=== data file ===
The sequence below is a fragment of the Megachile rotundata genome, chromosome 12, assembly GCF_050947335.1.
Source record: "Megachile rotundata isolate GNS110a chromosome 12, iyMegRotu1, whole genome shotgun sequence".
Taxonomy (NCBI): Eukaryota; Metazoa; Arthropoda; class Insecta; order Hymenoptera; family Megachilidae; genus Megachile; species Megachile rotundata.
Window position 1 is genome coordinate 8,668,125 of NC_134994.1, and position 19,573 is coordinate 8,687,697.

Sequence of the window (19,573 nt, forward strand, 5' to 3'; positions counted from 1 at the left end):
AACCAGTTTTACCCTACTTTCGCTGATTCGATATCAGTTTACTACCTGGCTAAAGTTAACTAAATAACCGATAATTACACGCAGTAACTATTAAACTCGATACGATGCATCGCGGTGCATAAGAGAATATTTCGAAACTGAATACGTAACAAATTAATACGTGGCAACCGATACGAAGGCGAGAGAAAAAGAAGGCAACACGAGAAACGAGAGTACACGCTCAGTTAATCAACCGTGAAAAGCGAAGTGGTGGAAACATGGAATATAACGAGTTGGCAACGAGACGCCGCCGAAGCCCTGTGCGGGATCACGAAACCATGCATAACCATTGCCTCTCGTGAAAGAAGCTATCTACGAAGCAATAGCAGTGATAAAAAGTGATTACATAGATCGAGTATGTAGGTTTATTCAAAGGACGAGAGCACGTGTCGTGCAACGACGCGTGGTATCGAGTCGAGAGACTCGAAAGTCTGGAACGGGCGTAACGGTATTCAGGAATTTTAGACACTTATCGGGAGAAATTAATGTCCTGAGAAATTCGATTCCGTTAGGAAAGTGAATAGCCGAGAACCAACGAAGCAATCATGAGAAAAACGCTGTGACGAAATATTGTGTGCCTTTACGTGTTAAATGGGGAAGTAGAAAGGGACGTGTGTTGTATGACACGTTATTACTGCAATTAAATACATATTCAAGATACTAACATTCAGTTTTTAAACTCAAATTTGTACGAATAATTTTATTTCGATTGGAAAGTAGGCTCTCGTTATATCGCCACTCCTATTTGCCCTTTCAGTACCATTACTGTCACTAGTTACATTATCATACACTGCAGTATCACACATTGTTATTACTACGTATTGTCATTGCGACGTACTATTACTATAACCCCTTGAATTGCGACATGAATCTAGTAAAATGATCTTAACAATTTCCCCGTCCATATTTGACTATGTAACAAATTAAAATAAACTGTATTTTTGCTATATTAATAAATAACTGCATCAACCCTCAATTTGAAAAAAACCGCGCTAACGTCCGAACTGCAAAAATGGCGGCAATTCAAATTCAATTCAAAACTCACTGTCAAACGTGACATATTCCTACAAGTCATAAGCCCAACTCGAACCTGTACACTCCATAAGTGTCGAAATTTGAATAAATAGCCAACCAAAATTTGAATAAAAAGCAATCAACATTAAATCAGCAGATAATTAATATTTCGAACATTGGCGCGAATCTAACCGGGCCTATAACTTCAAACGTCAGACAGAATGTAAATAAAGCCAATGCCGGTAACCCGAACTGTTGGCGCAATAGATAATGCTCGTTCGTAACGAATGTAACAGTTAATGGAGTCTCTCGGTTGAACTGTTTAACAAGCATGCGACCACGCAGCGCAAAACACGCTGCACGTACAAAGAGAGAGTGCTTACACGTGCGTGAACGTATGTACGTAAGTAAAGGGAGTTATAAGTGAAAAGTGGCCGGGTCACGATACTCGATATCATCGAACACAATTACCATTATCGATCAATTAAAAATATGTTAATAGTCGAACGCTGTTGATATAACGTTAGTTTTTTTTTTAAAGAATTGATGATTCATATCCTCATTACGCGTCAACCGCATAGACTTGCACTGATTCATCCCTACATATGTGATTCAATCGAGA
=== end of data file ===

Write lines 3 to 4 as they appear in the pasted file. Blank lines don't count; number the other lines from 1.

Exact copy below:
Taxonomy (NCBI): Eukaryota; Metazoa; Arthropoda; class Insecta; order Hymenoptera; family Megachilidae; genus Megachile; species Megachile rotundata.
Window position 1 is genome coordinate 8,668,125 of NC_134994.1, and position 19,573 is coordinate 8,687,697.